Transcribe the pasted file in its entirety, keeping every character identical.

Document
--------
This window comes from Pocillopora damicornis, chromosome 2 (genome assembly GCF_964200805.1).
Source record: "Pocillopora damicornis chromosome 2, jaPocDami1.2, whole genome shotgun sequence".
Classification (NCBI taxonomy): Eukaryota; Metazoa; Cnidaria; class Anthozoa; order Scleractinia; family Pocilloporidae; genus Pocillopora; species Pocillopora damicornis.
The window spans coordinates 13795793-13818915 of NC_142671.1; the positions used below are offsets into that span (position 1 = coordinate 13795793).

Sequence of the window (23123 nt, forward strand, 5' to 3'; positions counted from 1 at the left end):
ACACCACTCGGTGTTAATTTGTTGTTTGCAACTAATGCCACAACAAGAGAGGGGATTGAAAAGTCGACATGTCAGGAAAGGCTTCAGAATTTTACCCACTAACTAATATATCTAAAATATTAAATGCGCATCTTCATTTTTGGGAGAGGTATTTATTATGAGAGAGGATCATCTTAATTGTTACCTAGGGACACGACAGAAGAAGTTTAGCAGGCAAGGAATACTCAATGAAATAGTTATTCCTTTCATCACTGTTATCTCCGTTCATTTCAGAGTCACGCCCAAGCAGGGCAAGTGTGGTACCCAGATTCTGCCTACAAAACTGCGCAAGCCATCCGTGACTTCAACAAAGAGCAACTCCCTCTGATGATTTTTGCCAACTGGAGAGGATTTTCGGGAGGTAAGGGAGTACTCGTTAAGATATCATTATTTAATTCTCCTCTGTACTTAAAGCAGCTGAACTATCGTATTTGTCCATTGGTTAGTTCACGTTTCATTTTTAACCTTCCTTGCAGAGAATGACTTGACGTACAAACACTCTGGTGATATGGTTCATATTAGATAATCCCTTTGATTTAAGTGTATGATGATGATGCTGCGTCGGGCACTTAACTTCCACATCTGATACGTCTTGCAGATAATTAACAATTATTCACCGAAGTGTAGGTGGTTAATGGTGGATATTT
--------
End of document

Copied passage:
This window comes from Pocillopora damicornis, chromosome 2 (genome assembly GCF_964200805.1).
Source record: "Pocillopora damicornis chromosome 2, jaPocDami1.2, whole genome shotgun sequence".
Classification (NCBI taxonomy): Eukaryota; Metazoa; Cnidaria; class Anthozoa; order Scleractinia; family Pocilloporidae; genus Pocillopora; species Pocillopora damicornis.
The window spans coordinates 13795793-13818915 of NC_142671.1; the positions used below are offsets into that span (position 1 = coordinate 13795793).

Sequence of the window (23123 nt, forward strand, 5' to 3'; positions counted from 1 at the left end):
ACACCACTCGGTGTTAATTTGTTGTTTGCAACTAATGCCACAACAAGAGAGGGGATTGAAAAGTCGACATGTCAGGAAAGGCTTCAGAATTTTACCCACTAACTAATATATCTAAAATATTAAATGCGCATCTTCATTTTTGGGAGAGGTATTTATTATGAGAGAGGATCATCTTAATTGTTACCTAGGGACACGACAGAAGAAGTTTAGCAGGCAAGGAATACTCAATGAAATAGTTATTCCTTTCATCACTGTTATCTCCGTTCATTTCAGAGTCACGCCCAAGCAGGGCAAGTGTGGTACCCAGATTCTGCCTACAAAACTGCGCAAGCCATCCGTGACTTCAACAAAGAGCAACTCCCTCTGATGATTTTTGCCAACTGGAGAGGATTTTCGGGAGGTAAGGGAGTACTCGTTAAGATATCATTATTTAATTCTCCTCTGTACTTAAAGCAGCTGAACTATCGTATTTGTCCATTGGTTAGTTCACGTTTCATTTTTAACCTTCCTTGCAGAGAATGACTTGACGTACAAACACTCTGGTGATATGGTTCATATTAGATAATCCCTTTGATTTAAGTGTATGATGATGATGCTGCGTCGGGCACTTAACTTCCACATCTGATACGTCTTGCAGATAATTAACAATTATTCACCGAAGTGTAGGTGGTTAATGGTGGATATTT